I vividly remember watching Hockey Night in Canada that night in December of 96 when the Habs played the Hawks and everything changed for the "next big star". Saku was leading the National Hockey League in scoring when a knee on knee hit changed the next 3 years. Saku showed everyone the courage and dedication to this team he had by always foregoing surgery on the knee - since with rehab he could get back to playing faster. Each time he would come back, look great, and re-injure the knee. People called him "injury-prone" - ignoring that it was the same injury over and over - I call him a fierce competitor.

I remember the Cancer diagnosis. This was just after Saku had finally had surgery to repair his knee. He was finally going to be healthy. He would finally become dominant again, but it was not to be - at least on the ice. Off of the ice however, Saku dominated the disease that riddled his body. He beat all the best predictions and came back to play phenomenal hockey in a magical playoff run that was cut short by the stubborness of the coach at the time. Saku looked like he hadn't missed a beat on the ice.

When the press conference was held to announce that Saku was cancer-free and he would be attempting to make a comeback before the season's end I followed intently and listened to every sound byte possible to make certain I would be at that game. I paid full face value to sit in the Air-Canada club and free food be damned, I was at that game, and it was the greatest moment I have ever been a part of. The Canadiens won their 7th straight game, clinched a playoff spot for the first time in 4 years, and SAKU! SAKU! SAKU! was back. I will NEVER forget that moment.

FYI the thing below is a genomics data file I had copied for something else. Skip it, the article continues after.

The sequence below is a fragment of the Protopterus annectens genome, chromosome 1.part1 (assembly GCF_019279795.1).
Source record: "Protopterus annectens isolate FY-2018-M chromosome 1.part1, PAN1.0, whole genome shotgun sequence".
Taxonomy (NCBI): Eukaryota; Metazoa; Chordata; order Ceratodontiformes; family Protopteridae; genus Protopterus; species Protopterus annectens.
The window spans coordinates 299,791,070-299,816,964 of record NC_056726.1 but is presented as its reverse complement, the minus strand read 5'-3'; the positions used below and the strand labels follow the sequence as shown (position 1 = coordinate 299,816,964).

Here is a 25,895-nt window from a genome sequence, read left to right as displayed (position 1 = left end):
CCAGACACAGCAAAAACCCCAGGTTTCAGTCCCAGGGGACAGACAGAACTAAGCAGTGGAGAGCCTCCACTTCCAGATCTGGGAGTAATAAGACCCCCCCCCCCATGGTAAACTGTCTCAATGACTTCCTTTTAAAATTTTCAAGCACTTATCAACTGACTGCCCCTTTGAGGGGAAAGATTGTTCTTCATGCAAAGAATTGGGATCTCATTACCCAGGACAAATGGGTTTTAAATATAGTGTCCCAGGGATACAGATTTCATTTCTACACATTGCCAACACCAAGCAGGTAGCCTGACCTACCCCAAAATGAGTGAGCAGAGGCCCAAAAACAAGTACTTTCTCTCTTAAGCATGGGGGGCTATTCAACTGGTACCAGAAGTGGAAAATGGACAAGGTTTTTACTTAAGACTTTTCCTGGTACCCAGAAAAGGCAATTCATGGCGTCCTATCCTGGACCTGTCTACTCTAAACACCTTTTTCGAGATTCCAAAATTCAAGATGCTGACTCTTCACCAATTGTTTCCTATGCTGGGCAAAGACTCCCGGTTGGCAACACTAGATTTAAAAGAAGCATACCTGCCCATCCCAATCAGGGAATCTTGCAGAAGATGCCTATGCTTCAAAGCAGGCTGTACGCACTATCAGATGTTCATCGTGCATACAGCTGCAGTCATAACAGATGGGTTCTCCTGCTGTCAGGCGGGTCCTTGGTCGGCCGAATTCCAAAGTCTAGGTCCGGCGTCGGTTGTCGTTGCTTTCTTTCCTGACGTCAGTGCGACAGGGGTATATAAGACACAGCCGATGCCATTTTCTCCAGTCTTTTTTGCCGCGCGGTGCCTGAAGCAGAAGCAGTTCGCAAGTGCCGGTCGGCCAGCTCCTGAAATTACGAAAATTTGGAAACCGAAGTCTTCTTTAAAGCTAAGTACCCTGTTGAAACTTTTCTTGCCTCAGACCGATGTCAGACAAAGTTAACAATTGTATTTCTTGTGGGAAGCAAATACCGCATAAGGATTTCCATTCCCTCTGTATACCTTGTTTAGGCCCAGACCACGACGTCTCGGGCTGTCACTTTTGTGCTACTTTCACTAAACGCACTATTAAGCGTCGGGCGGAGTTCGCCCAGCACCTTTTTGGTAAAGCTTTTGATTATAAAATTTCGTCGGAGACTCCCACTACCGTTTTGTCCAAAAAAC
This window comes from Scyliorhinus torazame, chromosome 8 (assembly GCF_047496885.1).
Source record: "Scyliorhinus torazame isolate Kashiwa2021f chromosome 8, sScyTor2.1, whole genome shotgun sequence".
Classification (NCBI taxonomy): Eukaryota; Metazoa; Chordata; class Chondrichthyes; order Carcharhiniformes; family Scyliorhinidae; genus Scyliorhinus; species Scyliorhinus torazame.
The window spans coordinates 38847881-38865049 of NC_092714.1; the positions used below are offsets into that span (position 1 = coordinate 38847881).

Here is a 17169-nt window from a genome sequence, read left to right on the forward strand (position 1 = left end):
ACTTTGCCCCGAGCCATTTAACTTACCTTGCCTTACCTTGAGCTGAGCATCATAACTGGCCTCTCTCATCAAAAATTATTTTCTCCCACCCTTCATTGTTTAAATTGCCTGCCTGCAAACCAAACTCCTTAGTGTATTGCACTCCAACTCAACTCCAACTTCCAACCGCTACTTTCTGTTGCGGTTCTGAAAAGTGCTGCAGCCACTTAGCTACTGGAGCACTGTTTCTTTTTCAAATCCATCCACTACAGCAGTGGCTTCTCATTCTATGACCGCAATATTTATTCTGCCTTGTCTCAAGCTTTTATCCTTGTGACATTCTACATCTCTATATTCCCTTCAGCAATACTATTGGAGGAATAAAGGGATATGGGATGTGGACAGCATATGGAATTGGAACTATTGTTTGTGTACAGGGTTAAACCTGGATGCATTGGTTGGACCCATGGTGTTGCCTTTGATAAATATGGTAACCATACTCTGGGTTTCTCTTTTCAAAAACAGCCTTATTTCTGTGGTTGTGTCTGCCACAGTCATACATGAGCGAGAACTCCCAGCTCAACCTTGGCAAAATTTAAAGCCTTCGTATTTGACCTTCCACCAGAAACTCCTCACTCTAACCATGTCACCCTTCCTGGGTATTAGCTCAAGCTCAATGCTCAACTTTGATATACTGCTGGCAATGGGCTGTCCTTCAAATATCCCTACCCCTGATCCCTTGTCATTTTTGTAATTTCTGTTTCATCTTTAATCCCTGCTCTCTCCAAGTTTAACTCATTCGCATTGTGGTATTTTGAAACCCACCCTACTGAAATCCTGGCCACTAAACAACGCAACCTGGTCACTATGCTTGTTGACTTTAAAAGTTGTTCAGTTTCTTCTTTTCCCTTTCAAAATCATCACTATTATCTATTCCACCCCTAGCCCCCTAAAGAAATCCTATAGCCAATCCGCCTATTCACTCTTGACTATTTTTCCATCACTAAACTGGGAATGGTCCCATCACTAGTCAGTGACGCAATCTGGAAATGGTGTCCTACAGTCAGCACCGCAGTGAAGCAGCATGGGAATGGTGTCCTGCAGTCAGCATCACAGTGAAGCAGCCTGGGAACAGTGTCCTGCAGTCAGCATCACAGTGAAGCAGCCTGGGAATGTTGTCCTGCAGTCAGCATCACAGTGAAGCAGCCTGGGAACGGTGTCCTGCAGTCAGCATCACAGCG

I believe the Canadiens management should be ashamed at how they have handled this. Saku Koivu was not only a phenomenal person on the ice, but off the ice as well. Saku can be measured by his success on the ice (he currently sits 10th on the Canadiens all-time scoring list where there is NOONE from his generation anywhere close), but most importantly he can be measured by his worth as a man. The Saku Koivu foundation is a phenomenal lasting legacy that I hope will continue it's fantastic work. I hope it will not be forgotten by the people of Montreal - the same way I doubt Saku Koivu ever will.

My Koivu #11 Ducks t-shirt is already on order, and I plan on wearing it proudly (the only time I will ever wear a visiting team's logo at the Bell Centre) when Saku and the Ducks visit this year.

Saku, you've been an inspiration to everyone in the city of Montreal whether they realize it or not, they will one day. I can only hope that others follow your path as a man, and try to do good the way you have in the face of adversity.

Thanks for the memories, good luck with your new team, and here's hoping to see you one day once again in the bleu - blanc - rouge.

I have no idea if Saku Koivu ever read what I wrote, but I think it's of little consequence. Towards the end of his tenure in Montreal, some here had soured on him, preferring instead to campaign for an enigmatic Russian to be re-signed while letting the longest tenured Captain in the history of the franchise go out with a whimper.

Hab fans remembered Saku fondly when he returned in 2011, and I am sure they will do the same again tomorrow night. Let's just hope it's not for the last time - maybe just the final time as a visitor.

For more on Saku Koivu the hockey player: "Saku Koivu: By the numbers"